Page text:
08 Sep 2022 - Thorsten
Doom Metal | Chaos Records | Release date: 19 Aug 2022 | Favorite song: Monuments of Grief
Okay I admit defeat. Maurice de Jong, you are a master of not only one craft but of many. Each genre known to metal fans has now been done to perfection by the Dutch jack-of-all-trades. Following his sheer endless releases is like trying to count the bees around the freshest, strongest-smelling flowers in the middle of summer. And he has done it again – now in one of the genres he grew up with: The Sombre gives us some of the most wonderfully arranged and structured Death-Doom this side of the millennium.
Grief has a way of blending out everything else around the person stricken with it, simultaneously taking over every nerve and fiber in one’s body and blinding that person so that not one ray of light or hope can come through. Everyone who has ever lost one of those dearest knows what I am talking about. And in some way, The Sombre is able to do something similar, which needs a bit of explanation of the situation: I have been listening to the record for some time over my headphones now, and with every additional spin, I can notice my breath and heart rate slowing down while I descent ever more down the winding, cathartical staircase that these six songs spanning roughly 39 minutes lead me on. Along the grey-black walls I see pictures of the people I lost in my lifetime like my father and my godfather, but I am also confronted with my own aging and the inevitability of my own death, hopefully later than sooner. A feeling of dread or despair on the other hand is not what accompanies the rhythm of my slowly tapping feet on the roughly hewn stone-steps; no, what I feel is the warmth of the earth behind the stones and the sound of people sirening me further. (And no, this is not in any way a bad feeling, as we are all at one point or another confronted with that one question, no one has yet been able to answer: “What after?”)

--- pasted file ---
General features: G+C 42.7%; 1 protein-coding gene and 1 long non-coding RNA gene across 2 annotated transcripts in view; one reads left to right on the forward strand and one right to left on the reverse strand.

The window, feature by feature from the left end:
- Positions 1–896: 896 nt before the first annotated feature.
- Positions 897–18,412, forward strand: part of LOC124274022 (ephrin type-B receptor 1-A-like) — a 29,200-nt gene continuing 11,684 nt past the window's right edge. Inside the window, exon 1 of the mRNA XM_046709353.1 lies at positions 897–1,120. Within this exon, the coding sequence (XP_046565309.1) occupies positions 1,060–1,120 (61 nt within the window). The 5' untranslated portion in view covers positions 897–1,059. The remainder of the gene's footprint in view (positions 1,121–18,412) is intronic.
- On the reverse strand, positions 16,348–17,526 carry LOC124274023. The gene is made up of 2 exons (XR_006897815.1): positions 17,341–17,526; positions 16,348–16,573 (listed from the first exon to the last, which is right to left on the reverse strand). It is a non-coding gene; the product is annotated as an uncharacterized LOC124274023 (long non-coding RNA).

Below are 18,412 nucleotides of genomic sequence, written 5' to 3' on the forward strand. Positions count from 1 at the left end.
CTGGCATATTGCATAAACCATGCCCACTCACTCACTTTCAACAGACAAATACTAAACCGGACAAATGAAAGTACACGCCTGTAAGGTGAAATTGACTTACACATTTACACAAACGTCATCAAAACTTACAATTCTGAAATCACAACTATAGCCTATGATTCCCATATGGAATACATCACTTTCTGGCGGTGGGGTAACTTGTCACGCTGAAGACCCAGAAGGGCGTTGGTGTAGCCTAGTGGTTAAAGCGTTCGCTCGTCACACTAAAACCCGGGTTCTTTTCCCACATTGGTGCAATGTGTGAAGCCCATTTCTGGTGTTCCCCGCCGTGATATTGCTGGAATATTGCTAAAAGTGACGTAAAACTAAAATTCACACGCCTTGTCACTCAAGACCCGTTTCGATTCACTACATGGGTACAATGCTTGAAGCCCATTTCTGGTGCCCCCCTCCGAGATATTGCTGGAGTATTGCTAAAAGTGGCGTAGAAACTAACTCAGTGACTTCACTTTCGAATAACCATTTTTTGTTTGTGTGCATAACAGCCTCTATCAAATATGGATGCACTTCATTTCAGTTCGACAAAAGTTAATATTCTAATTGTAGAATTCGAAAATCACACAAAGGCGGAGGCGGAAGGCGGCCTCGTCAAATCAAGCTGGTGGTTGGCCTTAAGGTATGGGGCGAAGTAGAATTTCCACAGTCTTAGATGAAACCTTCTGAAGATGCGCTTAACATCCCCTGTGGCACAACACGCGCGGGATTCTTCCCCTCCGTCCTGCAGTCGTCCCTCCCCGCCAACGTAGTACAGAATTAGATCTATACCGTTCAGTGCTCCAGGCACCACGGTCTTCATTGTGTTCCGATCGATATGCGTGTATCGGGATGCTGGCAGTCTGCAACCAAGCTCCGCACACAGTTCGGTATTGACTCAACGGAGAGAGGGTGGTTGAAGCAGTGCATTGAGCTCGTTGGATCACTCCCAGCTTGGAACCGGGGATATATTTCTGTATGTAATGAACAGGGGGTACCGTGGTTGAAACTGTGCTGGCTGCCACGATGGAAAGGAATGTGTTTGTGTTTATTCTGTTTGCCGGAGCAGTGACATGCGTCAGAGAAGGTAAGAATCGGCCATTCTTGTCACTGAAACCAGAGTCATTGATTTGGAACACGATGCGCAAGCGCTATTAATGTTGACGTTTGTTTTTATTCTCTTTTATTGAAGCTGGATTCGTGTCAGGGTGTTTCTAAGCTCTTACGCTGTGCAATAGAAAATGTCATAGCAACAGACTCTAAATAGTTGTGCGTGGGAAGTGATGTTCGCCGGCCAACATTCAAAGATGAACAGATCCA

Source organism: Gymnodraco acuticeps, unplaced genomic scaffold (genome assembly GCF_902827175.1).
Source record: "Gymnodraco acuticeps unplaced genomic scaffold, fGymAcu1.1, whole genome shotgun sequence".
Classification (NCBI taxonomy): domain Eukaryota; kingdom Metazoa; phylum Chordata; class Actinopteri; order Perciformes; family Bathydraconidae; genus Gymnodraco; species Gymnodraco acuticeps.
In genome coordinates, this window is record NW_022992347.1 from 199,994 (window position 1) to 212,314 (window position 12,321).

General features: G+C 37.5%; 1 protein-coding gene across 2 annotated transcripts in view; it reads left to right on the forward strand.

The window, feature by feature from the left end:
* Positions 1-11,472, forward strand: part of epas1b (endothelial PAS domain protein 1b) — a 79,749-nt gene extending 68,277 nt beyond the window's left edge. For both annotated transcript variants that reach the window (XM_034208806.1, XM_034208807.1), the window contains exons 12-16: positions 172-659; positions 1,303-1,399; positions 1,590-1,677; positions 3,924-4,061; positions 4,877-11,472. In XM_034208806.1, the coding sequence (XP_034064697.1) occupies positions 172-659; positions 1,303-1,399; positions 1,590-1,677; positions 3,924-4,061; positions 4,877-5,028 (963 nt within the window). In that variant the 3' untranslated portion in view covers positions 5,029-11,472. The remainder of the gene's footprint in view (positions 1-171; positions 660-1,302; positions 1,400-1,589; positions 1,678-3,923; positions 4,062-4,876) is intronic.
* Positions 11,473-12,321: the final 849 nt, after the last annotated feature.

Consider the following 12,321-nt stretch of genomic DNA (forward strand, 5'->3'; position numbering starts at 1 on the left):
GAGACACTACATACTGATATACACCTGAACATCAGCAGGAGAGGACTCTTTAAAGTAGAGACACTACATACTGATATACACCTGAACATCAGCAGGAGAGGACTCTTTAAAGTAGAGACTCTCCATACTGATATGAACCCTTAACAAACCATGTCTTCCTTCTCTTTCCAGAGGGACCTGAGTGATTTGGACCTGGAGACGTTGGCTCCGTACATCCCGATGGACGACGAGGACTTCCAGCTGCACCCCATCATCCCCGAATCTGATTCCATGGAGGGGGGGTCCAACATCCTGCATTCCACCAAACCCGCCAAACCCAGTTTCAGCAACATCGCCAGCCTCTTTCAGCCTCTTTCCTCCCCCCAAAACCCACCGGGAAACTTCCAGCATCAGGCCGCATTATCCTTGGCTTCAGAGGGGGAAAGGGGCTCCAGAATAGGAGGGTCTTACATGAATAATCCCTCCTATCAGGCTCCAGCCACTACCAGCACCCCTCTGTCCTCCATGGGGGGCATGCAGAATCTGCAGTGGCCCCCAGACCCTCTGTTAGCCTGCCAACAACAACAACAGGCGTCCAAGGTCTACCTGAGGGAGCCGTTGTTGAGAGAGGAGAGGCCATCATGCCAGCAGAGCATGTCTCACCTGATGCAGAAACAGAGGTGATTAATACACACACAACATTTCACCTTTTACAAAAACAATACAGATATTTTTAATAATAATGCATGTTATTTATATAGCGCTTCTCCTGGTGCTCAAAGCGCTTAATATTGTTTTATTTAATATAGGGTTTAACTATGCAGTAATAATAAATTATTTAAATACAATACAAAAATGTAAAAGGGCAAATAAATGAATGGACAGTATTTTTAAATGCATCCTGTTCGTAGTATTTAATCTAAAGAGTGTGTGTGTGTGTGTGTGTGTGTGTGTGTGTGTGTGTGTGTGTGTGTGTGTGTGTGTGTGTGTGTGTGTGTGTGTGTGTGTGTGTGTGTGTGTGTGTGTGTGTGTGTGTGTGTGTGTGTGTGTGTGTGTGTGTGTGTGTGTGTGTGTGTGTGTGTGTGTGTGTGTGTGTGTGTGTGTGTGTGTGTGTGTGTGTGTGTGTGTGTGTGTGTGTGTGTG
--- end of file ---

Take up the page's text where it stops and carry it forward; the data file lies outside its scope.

The songs on Monuments of Grief are monolithic and each is perfect in its own way and all share a certain glimmering sound: beneath the perfect pace of for example ”When Death Comes I Will Be Beside You” there is this little tinge of silver on the melody line of the guitar horizon. We are not overpowered, we are lured. And sometimes the silver lining is De Jong’s voice, which is calming me down, even though I barely understand a word of death metal growling as it is so deep that it should be seen as an instrument on its own right. He surely delivers one of the best vocal performances of his entire career – and that means something for somebody with a list of roughly 130 entries on Discogs. One can feel the warmth of the synths welcoming us on the way upward. Yes, upward it must be, because who knows where these steps actually end – when listening to the middle passage of ”When Death Comes…” and all its synth glory there is this glimpse of skylight, white light, a warm white noise like holding my hand. And this is what Maurice does brilliantly on Monuments of Grief - adding the warmth of early Peaceville-bands like Paradise Lost, My Dying Bride or then Anathema. The slight doominess or maybe Gothic appeal of these bands shimmers through songs like ”The Mourning Gloom” (those titles!) or ”Paradise Regained”.
Maurice de Jong, I admit defeat. But this one is one I don’t mind. For you remind us of the depth that grief can have but simultaneously you hold our hand while doing so, leading us up the stairs, for where there is help, there is a way upward. Thank you!